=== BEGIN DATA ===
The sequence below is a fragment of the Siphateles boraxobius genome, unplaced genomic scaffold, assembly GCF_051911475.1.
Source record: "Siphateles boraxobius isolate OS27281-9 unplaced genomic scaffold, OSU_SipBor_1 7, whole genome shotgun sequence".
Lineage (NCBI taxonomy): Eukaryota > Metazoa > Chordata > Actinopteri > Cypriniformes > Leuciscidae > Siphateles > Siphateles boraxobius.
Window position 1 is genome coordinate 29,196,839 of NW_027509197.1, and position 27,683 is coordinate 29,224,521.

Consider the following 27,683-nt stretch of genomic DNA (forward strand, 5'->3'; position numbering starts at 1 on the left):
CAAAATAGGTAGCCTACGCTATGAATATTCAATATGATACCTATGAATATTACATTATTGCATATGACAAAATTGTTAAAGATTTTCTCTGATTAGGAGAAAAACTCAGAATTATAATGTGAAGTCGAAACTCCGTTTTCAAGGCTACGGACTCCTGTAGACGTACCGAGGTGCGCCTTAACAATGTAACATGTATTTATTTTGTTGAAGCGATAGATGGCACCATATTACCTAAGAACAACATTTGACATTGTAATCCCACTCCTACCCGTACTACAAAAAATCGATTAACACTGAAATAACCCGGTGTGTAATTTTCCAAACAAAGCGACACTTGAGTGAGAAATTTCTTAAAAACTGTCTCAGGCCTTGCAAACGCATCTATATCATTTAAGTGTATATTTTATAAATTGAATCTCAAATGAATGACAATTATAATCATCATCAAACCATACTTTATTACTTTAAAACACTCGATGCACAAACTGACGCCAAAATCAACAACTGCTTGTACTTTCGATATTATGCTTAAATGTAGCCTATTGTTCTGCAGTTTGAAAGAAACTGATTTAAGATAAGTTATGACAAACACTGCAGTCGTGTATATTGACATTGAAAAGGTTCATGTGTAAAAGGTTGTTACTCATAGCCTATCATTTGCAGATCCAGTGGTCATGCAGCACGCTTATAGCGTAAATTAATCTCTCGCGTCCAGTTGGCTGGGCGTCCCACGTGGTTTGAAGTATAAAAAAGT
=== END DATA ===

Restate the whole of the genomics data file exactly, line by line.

The sequence below is a fragment of the Siphateles boraxobius genome, unplaced genomic scaffold, assembly GCF_051911475.1.
Source record: "Siphateles boraxobius isolate OS27281-9 unplaced genomic scaffold, OSU_SipBor_1 7, whole genome shotgun sequence".
Lineage (NCBI taxonomy): Eukaryota > Metazoa > Chordata > Actinopteri > Cypriniformes > Leuciscidae > Siphateles > Siphateles boraxobius.
Window position 1 is genome coordinate 29,196,839 of NW_027509197.1, and position 27,683 is coordinate 29,224,521.

Consider the following 27,683-nt stretch of genomic DNA (forward strand, 5'->3'; position numbering starts at 1 on the left):
CAAAATAGGTAGCCTACGCTATGAATATTCAATATGATACCTATGAATATTACATTATTGCATATGACAAAATTGTTAAAGATTTTCTCTGATTAGGAGAAAAACTCAGAATTATAATGTGAAGTCGAAACTCCGTTTTCAAGGCTACGGACTCCTGTAGACGTACCGAGGTGCGCCTTAACAATGTAACATGTATTTATTTTGTTGAAGCGATAGATGGCACCATATTACCTAAGAACAACATTTGACATTGTAATCCCACTCCTACCCGTACTACAAAAAATCGATTAACACTGAAATAACCCGGTGTGTAATTTTCCAAACAAAGCGACACTTGAGTGAGAAATTTCTTAAAAACTGTCTCAGGCCTTGCAAACGCATCTATATCATTTAAGTGTATATTTTATAAATTGAATCTCAAATGAATGACAATTATAATCATCATCAAACCATACTTTATTACTTTAAAACACTCGATGCACAAACTGACGCCAAAATCAACAACTGCTTGTACTTTCGATATTATGCTTAAATGTAGCCTATTGTTCTGCAGTTTGAAAGAAACTGATTTAAGATAAGTTATGACAAACACTGCAGTCGTGTATATTGACATTGAAAAGGTTCATGTGTAAAAGGTTGTTACTCATAGCCTATCATTTGCAGATCCAGTGGTCATGCAGCACGCTTATAGCGTAAATTAATCTCTCGCGTCCAGTTGGCTGGGCGTCCCACGTGGTTTGAAGTATAAAAAAGT